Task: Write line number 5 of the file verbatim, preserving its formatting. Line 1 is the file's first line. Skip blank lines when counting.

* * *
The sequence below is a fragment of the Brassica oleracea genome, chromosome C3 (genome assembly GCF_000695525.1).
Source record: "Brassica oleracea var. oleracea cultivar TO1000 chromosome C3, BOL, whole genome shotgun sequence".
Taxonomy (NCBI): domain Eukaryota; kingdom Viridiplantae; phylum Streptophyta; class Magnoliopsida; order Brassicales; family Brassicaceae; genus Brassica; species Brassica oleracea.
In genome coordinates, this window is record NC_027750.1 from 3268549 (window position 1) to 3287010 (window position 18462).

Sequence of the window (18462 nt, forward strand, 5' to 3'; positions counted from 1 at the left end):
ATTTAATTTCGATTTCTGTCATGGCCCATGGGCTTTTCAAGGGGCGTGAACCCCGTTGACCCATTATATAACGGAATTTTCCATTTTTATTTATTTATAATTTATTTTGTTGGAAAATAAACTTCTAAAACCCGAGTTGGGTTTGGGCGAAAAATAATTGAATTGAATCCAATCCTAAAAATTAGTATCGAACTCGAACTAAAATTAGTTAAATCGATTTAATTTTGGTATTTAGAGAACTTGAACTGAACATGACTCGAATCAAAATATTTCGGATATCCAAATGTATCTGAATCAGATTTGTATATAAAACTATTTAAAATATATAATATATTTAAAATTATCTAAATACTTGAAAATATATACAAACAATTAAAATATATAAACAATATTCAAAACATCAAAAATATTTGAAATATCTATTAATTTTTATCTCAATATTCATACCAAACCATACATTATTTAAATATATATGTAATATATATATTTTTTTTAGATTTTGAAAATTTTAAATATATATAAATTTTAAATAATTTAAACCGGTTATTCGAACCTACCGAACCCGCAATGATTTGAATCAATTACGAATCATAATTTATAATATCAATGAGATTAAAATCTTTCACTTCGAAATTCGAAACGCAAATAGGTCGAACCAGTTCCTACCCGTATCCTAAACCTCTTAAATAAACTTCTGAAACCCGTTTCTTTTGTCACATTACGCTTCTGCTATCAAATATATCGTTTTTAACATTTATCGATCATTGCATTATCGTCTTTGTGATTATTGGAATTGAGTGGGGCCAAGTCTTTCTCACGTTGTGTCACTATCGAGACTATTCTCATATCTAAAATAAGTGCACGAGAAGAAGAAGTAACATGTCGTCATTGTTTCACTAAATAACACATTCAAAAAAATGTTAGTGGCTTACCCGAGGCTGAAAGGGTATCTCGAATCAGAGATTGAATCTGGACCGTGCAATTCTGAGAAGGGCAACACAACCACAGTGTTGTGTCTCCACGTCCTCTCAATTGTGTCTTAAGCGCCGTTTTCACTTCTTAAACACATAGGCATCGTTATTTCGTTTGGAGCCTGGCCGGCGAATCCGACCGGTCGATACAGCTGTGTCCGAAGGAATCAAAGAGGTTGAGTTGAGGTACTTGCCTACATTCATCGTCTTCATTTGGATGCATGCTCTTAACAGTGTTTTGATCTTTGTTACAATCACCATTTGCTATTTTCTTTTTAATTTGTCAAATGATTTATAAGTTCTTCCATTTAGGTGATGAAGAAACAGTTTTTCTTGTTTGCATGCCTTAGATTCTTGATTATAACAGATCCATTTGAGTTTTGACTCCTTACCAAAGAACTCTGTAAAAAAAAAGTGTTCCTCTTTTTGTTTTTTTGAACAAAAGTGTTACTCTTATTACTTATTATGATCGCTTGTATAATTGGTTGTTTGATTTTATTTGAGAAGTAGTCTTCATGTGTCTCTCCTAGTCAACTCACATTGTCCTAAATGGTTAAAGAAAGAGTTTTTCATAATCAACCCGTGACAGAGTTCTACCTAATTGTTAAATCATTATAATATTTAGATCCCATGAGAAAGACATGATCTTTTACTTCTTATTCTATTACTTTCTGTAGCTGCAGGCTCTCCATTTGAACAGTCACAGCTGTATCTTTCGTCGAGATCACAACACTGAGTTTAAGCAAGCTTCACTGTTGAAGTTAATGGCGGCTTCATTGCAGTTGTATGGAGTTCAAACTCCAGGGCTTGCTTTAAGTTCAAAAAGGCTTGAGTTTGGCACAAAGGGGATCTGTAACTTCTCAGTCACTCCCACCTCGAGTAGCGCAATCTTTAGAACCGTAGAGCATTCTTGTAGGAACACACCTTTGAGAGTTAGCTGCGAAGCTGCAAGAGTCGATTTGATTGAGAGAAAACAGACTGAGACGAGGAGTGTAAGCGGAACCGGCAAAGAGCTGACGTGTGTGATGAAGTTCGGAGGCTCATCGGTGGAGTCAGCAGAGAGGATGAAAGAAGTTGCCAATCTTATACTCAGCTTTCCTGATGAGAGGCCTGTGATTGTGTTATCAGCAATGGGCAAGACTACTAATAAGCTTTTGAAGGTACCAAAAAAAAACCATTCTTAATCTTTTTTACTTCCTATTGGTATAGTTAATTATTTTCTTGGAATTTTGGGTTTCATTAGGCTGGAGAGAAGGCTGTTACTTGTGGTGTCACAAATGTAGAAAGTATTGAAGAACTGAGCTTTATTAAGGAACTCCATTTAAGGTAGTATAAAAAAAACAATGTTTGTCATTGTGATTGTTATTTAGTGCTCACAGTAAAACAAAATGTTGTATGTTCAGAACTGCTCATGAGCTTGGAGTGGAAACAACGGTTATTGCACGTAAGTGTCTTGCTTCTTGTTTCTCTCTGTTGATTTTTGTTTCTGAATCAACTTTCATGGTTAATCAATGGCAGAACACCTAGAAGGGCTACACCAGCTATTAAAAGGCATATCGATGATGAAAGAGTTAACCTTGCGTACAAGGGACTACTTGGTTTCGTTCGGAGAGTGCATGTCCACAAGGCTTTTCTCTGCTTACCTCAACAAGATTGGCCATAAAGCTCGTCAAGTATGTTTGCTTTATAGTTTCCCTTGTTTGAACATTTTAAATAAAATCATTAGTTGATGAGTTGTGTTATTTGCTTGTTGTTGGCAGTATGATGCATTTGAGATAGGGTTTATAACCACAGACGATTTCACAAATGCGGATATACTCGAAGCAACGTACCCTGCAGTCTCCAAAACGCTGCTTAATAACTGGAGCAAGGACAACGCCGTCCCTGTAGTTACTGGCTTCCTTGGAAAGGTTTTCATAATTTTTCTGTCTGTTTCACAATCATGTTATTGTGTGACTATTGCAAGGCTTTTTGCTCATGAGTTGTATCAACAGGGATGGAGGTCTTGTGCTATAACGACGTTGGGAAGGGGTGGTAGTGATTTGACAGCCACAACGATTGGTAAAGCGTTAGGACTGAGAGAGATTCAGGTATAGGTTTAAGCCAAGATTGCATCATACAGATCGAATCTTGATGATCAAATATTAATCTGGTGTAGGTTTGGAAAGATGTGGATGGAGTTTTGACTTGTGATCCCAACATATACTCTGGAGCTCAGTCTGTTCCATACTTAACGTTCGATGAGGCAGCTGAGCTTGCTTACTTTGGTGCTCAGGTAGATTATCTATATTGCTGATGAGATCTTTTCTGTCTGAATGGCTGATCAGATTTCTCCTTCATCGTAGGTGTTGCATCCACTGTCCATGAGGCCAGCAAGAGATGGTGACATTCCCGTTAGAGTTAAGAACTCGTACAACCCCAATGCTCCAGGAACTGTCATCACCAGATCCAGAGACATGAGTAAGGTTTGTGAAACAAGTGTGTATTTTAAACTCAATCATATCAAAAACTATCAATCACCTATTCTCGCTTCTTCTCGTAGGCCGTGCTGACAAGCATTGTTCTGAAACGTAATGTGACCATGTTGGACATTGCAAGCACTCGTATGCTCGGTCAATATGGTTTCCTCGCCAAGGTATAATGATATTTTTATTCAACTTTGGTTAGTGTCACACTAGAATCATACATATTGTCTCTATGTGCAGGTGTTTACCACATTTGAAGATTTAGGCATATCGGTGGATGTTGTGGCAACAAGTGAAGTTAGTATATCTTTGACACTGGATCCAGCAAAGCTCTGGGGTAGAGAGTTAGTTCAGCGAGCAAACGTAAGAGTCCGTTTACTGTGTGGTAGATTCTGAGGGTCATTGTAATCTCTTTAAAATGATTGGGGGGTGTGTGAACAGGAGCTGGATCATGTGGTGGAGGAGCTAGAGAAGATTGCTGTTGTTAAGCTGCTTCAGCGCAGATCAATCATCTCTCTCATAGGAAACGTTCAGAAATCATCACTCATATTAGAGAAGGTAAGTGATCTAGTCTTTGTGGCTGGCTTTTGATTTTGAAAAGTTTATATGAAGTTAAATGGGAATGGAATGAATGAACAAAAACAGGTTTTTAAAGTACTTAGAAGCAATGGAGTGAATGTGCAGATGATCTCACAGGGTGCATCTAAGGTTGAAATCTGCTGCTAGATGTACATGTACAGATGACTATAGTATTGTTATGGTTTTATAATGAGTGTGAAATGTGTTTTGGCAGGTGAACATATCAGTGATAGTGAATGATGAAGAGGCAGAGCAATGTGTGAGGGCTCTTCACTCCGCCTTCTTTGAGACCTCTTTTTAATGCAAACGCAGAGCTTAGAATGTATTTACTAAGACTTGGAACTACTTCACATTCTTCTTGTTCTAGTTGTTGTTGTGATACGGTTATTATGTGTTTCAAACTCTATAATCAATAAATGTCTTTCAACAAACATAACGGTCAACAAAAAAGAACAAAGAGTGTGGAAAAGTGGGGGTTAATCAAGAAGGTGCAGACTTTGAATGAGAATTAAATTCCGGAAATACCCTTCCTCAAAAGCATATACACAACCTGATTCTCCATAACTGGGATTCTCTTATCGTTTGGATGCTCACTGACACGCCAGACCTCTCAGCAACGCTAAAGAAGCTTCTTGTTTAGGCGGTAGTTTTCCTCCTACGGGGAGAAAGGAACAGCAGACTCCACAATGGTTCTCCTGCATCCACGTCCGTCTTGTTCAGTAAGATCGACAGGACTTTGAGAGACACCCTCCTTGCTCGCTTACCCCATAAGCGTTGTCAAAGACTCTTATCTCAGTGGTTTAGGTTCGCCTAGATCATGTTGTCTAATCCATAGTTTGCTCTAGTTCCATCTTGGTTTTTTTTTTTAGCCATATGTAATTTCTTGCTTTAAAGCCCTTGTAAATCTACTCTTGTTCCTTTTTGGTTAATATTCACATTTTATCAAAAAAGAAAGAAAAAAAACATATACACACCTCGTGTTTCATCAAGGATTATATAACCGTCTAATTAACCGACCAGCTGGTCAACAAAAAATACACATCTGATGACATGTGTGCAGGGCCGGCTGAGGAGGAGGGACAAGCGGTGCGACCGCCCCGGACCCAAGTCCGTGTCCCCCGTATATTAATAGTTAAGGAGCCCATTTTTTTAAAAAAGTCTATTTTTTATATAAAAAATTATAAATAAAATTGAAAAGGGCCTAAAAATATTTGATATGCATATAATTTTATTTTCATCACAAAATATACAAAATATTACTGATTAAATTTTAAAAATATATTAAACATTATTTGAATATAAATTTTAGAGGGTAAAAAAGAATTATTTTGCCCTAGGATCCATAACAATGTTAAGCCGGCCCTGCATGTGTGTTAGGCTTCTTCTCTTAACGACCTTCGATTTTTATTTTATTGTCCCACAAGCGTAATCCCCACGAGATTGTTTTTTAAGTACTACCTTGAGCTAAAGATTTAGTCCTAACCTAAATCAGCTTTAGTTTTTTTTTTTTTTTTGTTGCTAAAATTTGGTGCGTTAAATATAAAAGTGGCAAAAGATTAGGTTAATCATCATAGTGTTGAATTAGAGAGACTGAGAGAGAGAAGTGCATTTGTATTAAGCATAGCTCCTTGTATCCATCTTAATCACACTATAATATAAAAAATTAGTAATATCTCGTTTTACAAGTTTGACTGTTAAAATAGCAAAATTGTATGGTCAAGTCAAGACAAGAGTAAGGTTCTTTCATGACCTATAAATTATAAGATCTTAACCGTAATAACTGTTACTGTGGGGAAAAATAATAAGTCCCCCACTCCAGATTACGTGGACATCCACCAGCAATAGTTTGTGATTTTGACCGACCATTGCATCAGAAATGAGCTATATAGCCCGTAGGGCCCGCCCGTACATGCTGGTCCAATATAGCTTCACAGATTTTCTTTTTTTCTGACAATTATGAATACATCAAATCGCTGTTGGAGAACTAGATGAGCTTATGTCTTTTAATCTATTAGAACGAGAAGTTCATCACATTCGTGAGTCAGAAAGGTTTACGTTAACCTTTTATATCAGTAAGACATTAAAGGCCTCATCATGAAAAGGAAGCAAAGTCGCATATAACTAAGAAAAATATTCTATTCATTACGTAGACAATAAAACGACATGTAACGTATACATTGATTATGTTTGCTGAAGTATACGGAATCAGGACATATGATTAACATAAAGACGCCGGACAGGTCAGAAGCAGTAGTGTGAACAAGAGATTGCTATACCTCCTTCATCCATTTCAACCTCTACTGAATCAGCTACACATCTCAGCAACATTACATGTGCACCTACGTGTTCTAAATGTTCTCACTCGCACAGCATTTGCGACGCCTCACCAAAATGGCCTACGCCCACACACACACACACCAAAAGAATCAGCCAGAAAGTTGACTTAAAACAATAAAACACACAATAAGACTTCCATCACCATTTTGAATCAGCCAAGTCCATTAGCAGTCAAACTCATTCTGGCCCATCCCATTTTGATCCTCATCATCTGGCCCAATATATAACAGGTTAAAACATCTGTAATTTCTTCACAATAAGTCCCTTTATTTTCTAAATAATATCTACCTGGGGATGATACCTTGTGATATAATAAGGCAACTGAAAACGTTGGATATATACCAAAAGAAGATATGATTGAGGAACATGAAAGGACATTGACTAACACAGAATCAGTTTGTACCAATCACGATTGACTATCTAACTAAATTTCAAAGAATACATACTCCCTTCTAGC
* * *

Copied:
Sequence of the window (18462 nt, forward strand, 5' to 3'; positions counted from 1 at the left end):